Monday, March 27, 2006

Walking Out On Their Futures? Student Protest Redux

A couple of days ago, we took a look at last Friday's student walkout in Los Angeles.

It turns out that Friday was just the warmup. Today, several thousand students around the country left their classrooms in order to take to the streets to protest proposed changes in the country's immigration laws. Some students walked-out with the tacit cooperation of teachers and school administrators:
Tens of thousands of students walked out of school in California and other states Monday, waving flags and chanting slogans in a second week of protests against legislation to crack down on illegal immigrants.

In Washington, 100 demonstrators wore handcuffs at the Capitol to protest a bill that would make it a felony to be in this country illegally and would make it crime to dispense aid to the nation's 11 million illegal immigrants.

Immigrant supporters also object to legislation that would also impose new penalties on employers who hire illegal immigrants and would build fences along part of the U.S.-Mexican border. (Full story)

More than 500,000 people gathered in downtown Los Angeles on Saturday, and tens of thousands rallied in Phoenix and Milwaukee last week.

On Monday, California's Cesar Chavez Day, at least 8,500 students marched out of eight Los Angeles-area schools, including the San Fernando Valley and the wealthy coastal enclave of Pacific Palisades, said Monica Carazo, spokeswoman for the Los Angeles school district.

By midmorning, the protests had spread to downtown, where hundreds of students walked the streets and chanted. The boycott had the tacit approval of school officials in some of the heavily Hispanic downtown schools, where word was passed through hall posters and public address systems.

In some areas, teachers and administrators walked with students "as a safety measure," Carazo said.

A few schools chose to bar their doors to prevent walkouts. Officials at Huntington Park High School locked the gates after classes started, but the students climbed over a chain-link fence and joined marchers in their heavily immigrant community.

Police went on a citywide alert, but no major confrontations reported.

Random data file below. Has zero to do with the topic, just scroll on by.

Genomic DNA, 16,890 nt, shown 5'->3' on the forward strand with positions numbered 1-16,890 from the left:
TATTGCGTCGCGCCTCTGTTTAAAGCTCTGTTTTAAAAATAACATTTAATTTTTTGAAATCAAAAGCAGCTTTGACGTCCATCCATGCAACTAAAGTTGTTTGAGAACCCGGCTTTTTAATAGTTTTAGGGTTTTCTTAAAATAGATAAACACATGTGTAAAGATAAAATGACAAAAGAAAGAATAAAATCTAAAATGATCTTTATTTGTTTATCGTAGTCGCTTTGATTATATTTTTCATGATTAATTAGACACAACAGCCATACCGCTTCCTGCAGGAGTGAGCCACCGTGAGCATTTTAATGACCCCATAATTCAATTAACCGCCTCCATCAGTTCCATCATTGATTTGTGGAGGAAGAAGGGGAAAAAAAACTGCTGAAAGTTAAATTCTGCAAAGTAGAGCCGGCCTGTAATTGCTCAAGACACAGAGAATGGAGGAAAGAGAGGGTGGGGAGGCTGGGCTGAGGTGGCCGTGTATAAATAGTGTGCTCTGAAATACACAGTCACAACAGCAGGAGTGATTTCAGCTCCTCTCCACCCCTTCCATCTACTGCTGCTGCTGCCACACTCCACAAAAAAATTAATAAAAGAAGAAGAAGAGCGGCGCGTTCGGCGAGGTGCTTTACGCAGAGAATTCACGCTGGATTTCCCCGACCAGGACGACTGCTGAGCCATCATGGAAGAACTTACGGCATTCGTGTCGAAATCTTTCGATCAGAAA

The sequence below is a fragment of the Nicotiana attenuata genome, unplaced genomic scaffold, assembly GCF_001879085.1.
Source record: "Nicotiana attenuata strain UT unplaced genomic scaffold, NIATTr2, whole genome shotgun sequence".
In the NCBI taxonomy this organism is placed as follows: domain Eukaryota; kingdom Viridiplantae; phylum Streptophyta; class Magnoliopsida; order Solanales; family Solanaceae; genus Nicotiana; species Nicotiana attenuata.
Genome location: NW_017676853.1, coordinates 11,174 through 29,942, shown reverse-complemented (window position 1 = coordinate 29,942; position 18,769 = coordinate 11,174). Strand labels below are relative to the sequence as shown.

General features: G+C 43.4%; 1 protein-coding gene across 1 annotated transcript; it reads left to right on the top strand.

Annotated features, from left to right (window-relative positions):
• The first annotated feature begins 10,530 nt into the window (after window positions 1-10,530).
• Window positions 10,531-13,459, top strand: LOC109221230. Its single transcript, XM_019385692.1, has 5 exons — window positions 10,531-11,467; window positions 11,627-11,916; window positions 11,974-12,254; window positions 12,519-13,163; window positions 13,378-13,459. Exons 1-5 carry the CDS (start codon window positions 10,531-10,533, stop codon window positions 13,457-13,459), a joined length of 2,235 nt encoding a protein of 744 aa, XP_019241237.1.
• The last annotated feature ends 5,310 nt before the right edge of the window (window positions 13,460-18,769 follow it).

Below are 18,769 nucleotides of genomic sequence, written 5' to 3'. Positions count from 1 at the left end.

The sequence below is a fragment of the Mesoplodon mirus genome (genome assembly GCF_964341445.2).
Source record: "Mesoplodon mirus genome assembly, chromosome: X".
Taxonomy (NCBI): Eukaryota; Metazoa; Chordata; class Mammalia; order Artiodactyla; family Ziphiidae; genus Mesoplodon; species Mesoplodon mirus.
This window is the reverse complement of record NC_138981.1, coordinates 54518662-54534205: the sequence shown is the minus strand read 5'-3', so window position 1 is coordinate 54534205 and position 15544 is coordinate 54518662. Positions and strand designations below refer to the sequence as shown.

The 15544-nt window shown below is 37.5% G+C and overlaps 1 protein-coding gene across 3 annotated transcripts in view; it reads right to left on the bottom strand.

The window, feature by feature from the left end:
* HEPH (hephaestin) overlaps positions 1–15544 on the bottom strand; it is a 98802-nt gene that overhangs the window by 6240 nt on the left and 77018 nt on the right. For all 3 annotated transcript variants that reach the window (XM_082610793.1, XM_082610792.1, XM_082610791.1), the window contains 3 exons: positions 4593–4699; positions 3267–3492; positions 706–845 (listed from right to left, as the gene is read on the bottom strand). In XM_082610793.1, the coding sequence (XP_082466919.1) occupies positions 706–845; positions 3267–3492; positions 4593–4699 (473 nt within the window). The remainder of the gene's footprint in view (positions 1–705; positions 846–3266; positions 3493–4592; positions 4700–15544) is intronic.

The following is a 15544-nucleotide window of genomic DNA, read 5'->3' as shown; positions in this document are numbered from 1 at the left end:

Hundreds of teenagers also walked out of several high schools in Dallas and headed for a rally at a park, some carrying Mexican flags and others posters calling for Congress to recognize immigrant rights.

In Detroit, protesters waving Mexican flags marched from the southwest side of the city where many Hispanics live toward a federal building downtown.

"We are illegal immigrants if you trace our heritage all the way back, but we are here and we are working and we are living the American dream," said Janet Padron, a 22-year-old Allen Park resident.

"Do you see the community?" Padron asked, pointing to the thousands of people around her. "Do you see how many people didn't go to work today?"
While I was still on campus working in my classroom late this afternoon, I had the television tuned to the one channel that our adminstration allows to be piped into the classroom: CNN.

At about 2:45 PM, they had live coverage of Los Angeles Mayor Antonio Villaraigosa's speech to the student protestors. (I actually saw one high school-age student literally wrap himself in the Mexican flag.) A sympathetic Villaraigosa acknowledged the students' concerns and asked them to return to the classroom.

The mayor was shouted-down with chants of "Hell no, we won't go!"

Even though I don't doubt for a moment that a significant number of students were involved because they are truly concerned about illegal immigration, I wonder how many of the students who participated in the walkout did so primarily because it was an easy opportunity to defy authority and "liven-up" what they see as just another routine school day.
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